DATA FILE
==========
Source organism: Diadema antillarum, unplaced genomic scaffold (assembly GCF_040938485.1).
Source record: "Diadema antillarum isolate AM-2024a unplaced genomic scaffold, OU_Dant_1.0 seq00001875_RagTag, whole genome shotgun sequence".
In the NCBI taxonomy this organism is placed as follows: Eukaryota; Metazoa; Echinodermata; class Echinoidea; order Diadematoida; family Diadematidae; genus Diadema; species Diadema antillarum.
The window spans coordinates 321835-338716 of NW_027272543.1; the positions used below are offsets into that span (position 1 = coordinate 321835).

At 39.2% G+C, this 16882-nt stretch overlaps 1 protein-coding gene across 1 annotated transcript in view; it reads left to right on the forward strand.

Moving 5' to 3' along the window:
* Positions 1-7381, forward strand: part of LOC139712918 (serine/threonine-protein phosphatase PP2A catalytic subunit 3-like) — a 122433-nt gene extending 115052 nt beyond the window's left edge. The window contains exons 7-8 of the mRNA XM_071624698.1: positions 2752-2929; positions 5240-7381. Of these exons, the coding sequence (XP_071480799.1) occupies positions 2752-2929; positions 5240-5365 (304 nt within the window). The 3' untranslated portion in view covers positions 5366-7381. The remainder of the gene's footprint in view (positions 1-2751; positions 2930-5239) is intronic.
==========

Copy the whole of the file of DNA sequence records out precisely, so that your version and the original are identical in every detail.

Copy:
Source organism: Diadema antillarum, unplaced genomic scaffold (assembly GCF_040938485.1).
Source record: "Diadema antillarum isolate AM-2024a unplaced genomic scaffold, OU_Dant_1.0 seq00001875_RagTag, whole genome shotgun sequence".
In the NCBI taxonomy this organism is placed as follows: Eukaryota; Metazoa; Echinodermata; class Echinoidea; order Diadematoida; family Diadematidae; genus Diadema; species Diadema antillarum.
The window spans coordinates 321835-338716 of NW_027272543.1; the positions used below are offsets into that span (position 1 = coordinate 321835).

At 39.2% G+C, this 16882-nt stretch overlaps 1 protein-coding gene across 1 annotated transcript in view; it reads left to right on the forward strand.

Moving 5' to 3' along the window:
* Positions 1-7381, forward strand: part of LOC139712918 (serine/threonine-protein phosphatase PP2A catalytic subunit 3-like) — a 122433-nt gene extending 115052 nt beyond the window's left edge. The window contains exons 7-8 of the mRNA XM_071624698.1: positions 2752-2929; positions 5240-7381. Of these exons, the coding sequence (XP_071480799.1) occupies positions 2752-2929; positions 5240-5365 (304 nt within the window). The 3' untranslated portion in view covers positions 5366-7381. The remainder of the gene's footprint in view (positions 1-2751; positions 2930-5239) is intronic.